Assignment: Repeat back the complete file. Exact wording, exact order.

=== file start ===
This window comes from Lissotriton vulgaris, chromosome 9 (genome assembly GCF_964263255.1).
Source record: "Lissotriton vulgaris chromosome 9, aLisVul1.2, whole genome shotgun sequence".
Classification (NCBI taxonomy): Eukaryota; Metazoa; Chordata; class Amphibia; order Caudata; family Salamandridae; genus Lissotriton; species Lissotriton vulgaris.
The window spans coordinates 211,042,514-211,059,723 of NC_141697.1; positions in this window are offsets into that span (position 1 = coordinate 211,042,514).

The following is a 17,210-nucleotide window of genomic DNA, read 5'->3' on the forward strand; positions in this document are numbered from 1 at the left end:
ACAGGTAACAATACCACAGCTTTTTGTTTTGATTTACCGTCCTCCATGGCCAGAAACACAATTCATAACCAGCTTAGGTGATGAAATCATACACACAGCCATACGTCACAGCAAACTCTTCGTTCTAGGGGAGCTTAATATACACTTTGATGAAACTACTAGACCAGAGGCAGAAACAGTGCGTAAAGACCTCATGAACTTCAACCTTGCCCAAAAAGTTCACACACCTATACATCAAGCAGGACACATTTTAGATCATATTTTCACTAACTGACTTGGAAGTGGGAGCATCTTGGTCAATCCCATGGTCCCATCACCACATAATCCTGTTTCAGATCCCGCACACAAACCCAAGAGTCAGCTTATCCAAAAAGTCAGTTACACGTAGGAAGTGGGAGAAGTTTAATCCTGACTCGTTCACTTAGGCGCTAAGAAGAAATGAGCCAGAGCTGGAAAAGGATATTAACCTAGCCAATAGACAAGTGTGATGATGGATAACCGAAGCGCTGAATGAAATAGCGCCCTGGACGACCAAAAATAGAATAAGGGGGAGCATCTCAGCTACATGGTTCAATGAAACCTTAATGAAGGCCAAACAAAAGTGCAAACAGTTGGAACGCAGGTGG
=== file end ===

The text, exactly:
This window comes from Lissotriton vulgaris, chromosome 9 (genome assembly GCF_964263255.1).
Source record: "Lissotriton vulgaris chromosome 9, aLisVul1.2, whole genome shotgun sequence".
Classification (NCBI taxonomy): Eukaryota; Metazoa; Chordata; class Amphibia; order Caudata; family Salamandridae; genus Lissotriton; species Lissotriton vulgaris.
The window spans coordinates 211,042,514-211,059,723 of NC_141697.1; positions in this window are offsets into that span (position 1 = coordinate 211,042,514).

The following is a 17,210-nucleotide window of genomic DNA, read 5'->3' on the forward strand; positions in this document are numbered from 1 at the left end:
ACAGGTAACAATACCACAGCTTTTTGTTTTGATTTACCGTCCTCCATGGCCAGAAACACAATTCATAACCAGCTTAGGTGATGAAATCATACACACAGCCATACGTCACAGCAAACTCTTCGTTCTAGGGGAGCTTAATATACACTTTGATGAAACTACTAGACCAGAGGCAGAAACAGTGCGTAAAGACCTCATGAACTTCAACCTTGCCCAAAAAGTTCACACACCTATACATCAAGCAGGACACATTTTAGATCATATTTTCACTAACTGACTTGGAAGTGGGAGCATCTTGGTCAATCCCATGGTCCCATCACCACATAATCCTGTTTCAGATCCCGCACACAAACCCAAGAGTCAGCTTATCCAAAAAGTCAGTTACACGTAGGAAGTGGGAGAAGTTTAATCCTGACTCGTTCACTTAGGCGCTAAGAAGAAATGAGCCAGAGCTGGAAAAGGATATTAACCTAGCCAATAGACAAGTGTGATGATGGATAACCGAAGCGCTGAATGAAATAGCGCCCTGGACGACCAAAAATAGAATAAGGGGGAGCATCTCAGCTACATGGTTCAATGAAACCTTAATGAAGGCCAAACAAAAGTGCAAACAGTTGGAACGCAGGTGG